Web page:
Patients frequently sought quality data on providers and hospitals they were considering for TJA, but fewer patients reported finding actionable data that helped with their decision making. The first section of the survey focused on what patients say they value. Seventy-five percent of patients (average Likert, 4.1) said they agreed or strongly agreed with the statement that they sought information from sources other than their primary care doctor about their prospective surgeon (p < 0.01) (Table 2). The second section of the survey, on patient agency, reflected what information patients used to guide their decisions. Only 46% (average Likert, 3.4) agreed or strongly agreed they were able to find useful information to compare quality and outcomes among surgeons who perform TJA (p = 0.02). Similarly, only 47% (average Likert, 3.4) of patients agreed or strongly agreed they found data that helped them compare one hospital to other hospitals in the area (p = 0.07). There was a mixed picture regarding patient activation, with patients believing their role in surgeon selection is important yet they lacked the tools to fulfill this function. There was strong agreement with the statement “I believe that my choice of surgeon will have an important impact on my outcome” (average Likert, 4.7) and “There are big differences in the quality of care among different orthopaedic surgeons” (average Likert, 4.2). Yet there were lower ratings on the ability to make what patients considered a well-informed choice; fewer respondents agreed with the statement “I had adequate information to choose a surgeon for my procedure” (average Likert, 3.9). The lowest level of activation was on cost sensitivity; many patients were neutral or disagreed with the statement “The amount I will pay out-of-pocket for my procedure was an important factor in my choice of surgeon and/or hospital” (average Likert, 2.9).
The growth of consumer-directed health plans has sparked increased demand for information regarding the cost and quality of healthcare services, including TJA. However, the factors that influence patients’ choice of provider when pursuing elective orthopaedic care, such TJA, are poorly understood. We therefore (1) examined surgeon, hospital, and customer service factors patients prioritize when selecting an orthopaedic surgeon and facility for TJA, (2) investigated whether patients value and seek surgeon and hospital quality measures, and (3) assessed patient confidence in interpreting and using these data in making healthcare decisions.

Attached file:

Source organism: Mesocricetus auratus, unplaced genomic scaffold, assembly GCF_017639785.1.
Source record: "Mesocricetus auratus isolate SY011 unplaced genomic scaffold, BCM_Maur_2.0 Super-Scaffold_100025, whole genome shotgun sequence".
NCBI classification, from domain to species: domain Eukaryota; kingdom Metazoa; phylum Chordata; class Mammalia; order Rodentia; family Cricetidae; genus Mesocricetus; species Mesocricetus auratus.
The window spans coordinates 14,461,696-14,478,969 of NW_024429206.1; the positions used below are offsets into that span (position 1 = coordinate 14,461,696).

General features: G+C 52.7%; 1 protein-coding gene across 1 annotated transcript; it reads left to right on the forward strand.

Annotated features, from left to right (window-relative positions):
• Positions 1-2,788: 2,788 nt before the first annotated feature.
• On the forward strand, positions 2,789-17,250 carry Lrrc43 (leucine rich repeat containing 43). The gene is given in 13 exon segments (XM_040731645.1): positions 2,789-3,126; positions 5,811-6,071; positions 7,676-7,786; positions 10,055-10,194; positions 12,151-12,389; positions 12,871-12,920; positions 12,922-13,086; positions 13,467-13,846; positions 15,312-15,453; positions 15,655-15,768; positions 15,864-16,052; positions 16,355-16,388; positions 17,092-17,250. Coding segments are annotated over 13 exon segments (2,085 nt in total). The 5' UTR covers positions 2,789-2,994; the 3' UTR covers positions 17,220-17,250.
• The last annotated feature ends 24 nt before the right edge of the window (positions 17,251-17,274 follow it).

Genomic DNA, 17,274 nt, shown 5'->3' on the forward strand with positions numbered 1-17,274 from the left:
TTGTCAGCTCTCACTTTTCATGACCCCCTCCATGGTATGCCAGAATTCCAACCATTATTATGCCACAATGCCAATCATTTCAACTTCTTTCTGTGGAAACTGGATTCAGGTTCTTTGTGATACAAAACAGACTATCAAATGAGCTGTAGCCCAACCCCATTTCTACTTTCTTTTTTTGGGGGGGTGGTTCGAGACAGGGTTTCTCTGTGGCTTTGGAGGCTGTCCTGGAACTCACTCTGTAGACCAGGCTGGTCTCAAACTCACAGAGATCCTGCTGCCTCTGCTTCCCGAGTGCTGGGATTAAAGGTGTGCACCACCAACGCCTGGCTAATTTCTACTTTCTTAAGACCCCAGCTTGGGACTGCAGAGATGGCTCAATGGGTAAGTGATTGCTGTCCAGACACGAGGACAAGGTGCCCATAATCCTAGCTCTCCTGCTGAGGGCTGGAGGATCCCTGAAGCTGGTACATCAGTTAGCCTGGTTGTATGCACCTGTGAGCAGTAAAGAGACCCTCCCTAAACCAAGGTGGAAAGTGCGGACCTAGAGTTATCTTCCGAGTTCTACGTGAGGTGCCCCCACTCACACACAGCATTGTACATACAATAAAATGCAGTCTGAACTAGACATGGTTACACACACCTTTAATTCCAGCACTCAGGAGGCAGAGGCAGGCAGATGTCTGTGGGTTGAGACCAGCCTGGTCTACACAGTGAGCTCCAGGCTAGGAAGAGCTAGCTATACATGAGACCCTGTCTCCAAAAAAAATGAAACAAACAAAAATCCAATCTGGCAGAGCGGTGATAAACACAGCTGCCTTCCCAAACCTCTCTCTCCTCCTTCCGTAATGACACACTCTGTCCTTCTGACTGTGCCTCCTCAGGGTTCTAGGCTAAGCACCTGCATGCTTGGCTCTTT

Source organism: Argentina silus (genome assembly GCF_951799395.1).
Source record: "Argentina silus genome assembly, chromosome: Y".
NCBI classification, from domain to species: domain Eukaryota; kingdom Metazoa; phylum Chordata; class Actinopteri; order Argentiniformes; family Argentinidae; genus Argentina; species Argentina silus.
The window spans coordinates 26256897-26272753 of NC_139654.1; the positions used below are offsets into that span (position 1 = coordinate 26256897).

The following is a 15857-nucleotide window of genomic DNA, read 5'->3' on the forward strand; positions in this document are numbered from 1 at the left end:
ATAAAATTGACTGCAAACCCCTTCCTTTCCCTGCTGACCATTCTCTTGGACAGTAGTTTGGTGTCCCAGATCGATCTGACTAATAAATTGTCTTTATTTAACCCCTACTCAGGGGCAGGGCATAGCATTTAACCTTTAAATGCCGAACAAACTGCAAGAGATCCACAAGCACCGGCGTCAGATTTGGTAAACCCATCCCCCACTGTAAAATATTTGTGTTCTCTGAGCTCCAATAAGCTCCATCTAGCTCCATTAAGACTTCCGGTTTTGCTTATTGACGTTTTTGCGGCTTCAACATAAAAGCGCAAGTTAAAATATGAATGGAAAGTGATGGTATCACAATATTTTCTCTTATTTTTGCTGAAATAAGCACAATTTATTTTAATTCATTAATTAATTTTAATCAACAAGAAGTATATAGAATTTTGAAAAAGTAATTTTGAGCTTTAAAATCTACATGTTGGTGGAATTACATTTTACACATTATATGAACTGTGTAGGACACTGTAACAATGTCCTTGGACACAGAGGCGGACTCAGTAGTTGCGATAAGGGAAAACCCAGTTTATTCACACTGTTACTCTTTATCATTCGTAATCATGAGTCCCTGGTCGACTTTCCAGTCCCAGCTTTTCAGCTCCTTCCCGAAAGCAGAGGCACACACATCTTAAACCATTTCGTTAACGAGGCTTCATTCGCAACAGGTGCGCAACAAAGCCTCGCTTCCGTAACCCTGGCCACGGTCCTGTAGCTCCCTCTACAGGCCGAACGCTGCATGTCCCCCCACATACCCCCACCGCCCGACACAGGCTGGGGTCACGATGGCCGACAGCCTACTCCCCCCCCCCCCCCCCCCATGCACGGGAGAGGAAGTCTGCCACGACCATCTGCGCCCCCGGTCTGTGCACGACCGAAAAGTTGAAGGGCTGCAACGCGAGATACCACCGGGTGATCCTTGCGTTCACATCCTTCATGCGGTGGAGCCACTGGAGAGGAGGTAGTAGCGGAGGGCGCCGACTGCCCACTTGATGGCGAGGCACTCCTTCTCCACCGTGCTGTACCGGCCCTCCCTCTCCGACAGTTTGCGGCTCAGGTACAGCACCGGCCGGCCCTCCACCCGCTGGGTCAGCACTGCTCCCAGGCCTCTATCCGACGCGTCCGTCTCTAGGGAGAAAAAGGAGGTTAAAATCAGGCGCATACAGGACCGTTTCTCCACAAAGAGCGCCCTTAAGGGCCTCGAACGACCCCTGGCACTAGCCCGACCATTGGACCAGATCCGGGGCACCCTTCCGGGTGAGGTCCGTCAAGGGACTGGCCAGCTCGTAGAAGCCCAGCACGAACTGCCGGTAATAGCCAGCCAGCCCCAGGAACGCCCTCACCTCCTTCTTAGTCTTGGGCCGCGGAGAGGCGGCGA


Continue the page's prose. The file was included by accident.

Our study has several limitations. First, respondents were asked to rate the importance of specific surgeon, hospital, and nonclinical factors independently but not to rank them in relative order of importance. While our approach enabled us to query a broader set of variables with greater specificity, this limited our ability to make direct comparisons between categories because patients were not asked to choose one category at the expense of another. However, we believe it is more valuable to understand patients’ independent assessment of the importance of each variable rather than the relative importance. Second, we did not ask patients exactly how or where they obtained provider information, as this was outside the scope of this study. Future efforts should query which data sources patients use when making healthcare decisions. Third, we did not collect patient information on the response rate, although anecdotally there were no patients who refused the survey. Finally, respondents were limited to patients from two practices (one academic and one private, in different regions of the country), and patients presenting to a tertiary care academic center are overrepresented in our study compared to the national patient base . The study was not designed or powered to analyze the different sites separately; thus, our study population is a combination of patients from an academic institution and a private practice. Further study is needed to understand whether these results are generalizable to patients from different practice settings in different regions of the country.
As government, health plans, hospitals, patient groups, and surgeons begin to aggregate and share data to guide patient healthcare decisions, our results suggest which surgeon measures would be most useful to patients. More work is needed to develop measures that patients find useful; only 46% of patients in our study felt they had adequate information to compare their surgeon to other prospective surgeons. Prior research has shown, when patients do not have reliable data, they are inconsistent evaluators of provider quality. In a study of New York consumer opinions, public perception of hospital quality showed no correlation with objective measures of hospital performance . Thus, in the absence of quality reporting, patient choices may be unrelated to quality. Improved data related to the quality of surgical specialty care could also help primary care providers, who are knowledgeable intermediaries to whom many patients turn for guidance. Prior research on this topic suggests primary care physicians rely on personal relationships or limited experiences, rather than population-based quality, outcomes, or satisfaction data, when recommending a surgeon .